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Compiler feature - useful or not?
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Date: 2007-11-15 (20:28)
From: Fernando Alegre <fernando@m...>
Subject: Re: [Caml-list] Compiler feature - useful or not?

The main problem I have with abstract types is that they are heavyweight
since they need to be defined inside modules. In that particular, the
proposed private types are also heavyweight.

I would like to have private types be some kind of lightweight abstract
types, as illustrated in the following example with two different
injections and two different projections between integers and even
numbers. Note that no modules are needed. The only way to get into or out
of a private type would be by explicit coercion.

Private types defined this way would be sound, as expressions like
"half 10" would be forbidden by the compiler. The right expression
would be "half (10 :> even)". A programmer may break the semantics of
"even" by writing things such as "(11 :> even)", but he better know
what he is doing. The current abstract types can be used to make a private
type abstract too if that safety is needed.

type even = private int

let half (x:even) = (x :> int)/2
val half : even -> int

let int_of_even (x:even) = (x :> int)
val int_of_even : even -> int

let dbl (x:int) = (2*x :> even)
val dbl : int -> even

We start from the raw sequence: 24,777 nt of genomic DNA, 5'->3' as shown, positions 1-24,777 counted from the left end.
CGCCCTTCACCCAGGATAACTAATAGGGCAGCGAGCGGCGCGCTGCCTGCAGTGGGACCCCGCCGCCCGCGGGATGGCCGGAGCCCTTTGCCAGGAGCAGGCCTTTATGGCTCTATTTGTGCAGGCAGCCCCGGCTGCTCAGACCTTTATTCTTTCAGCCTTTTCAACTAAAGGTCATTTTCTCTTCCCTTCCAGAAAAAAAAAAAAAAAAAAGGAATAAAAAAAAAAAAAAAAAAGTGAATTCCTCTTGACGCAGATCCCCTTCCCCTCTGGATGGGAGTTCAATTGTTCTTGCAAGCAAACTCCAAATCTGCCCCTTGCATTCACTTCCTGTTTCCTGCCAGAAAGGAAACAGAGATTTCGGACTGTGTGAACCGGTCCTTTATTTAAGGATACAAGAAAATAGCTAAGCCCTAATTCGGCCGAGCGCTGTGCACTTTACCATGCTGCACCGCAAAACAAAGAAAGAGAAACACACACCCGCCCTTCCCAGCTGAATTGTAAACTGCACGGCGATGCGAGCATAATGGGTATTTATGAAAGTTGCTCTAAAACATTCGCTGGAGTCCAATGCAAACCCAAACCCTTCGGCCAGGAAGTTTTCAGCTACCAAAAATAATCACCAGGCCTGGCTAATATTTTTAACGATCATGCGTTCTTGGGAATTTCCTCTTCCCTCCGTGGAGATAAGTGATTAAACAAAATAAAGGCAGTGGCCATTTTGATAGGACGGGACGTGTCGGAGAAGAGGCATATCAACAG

let even_of_int (x:int) =
	if x mod 2 = 0 then (x :> even)
	else invalid_arg "even_of_int"
val even_of_int : int -> even

There is another less natural way to encode even numbers that enforces
automatically the semantics: even number 2*n is encoded as integer n.
Then, the example becomes:

type even = private int

let half (x:even) = (x :> int)
let int_of_even (x:even) = 2*(x :> int)

let dbl (x:int) = (x :> even)
let even_of_int (x:int) =
	let e = x/2 in
	if 2*e = x then (e :> even)
	else invalid_arg "even_of_int"

However, this kind of semantics-preserving encoding is just a matter of good
luck, and I don't think it can be generalized to many cases, at least
statically. You could always have a run-time check, but that misses the
point. Although, I don't see a way to avoid the run-time check in the
function even_of_int...

In summary, in my opinion private types should be completely orthogonal
to abstract types, so that both can be used either together or


On Thu, Nov 15, 2007 at 11:29:25AM -0600, Edgar Friendly wrote:
> Okay, let's see if I can summarize:
> Private types have use because you can expose your implementation while
> still having control over construction of values.  This is important for
> implementing quotient structures.
> After reading everything about quotient types and the need for private
> types, I have to ask "why not just completely abstract the type"?  What
> you seem to want from private types, you seem to gain pretty easily
> through abstract types.
> E.
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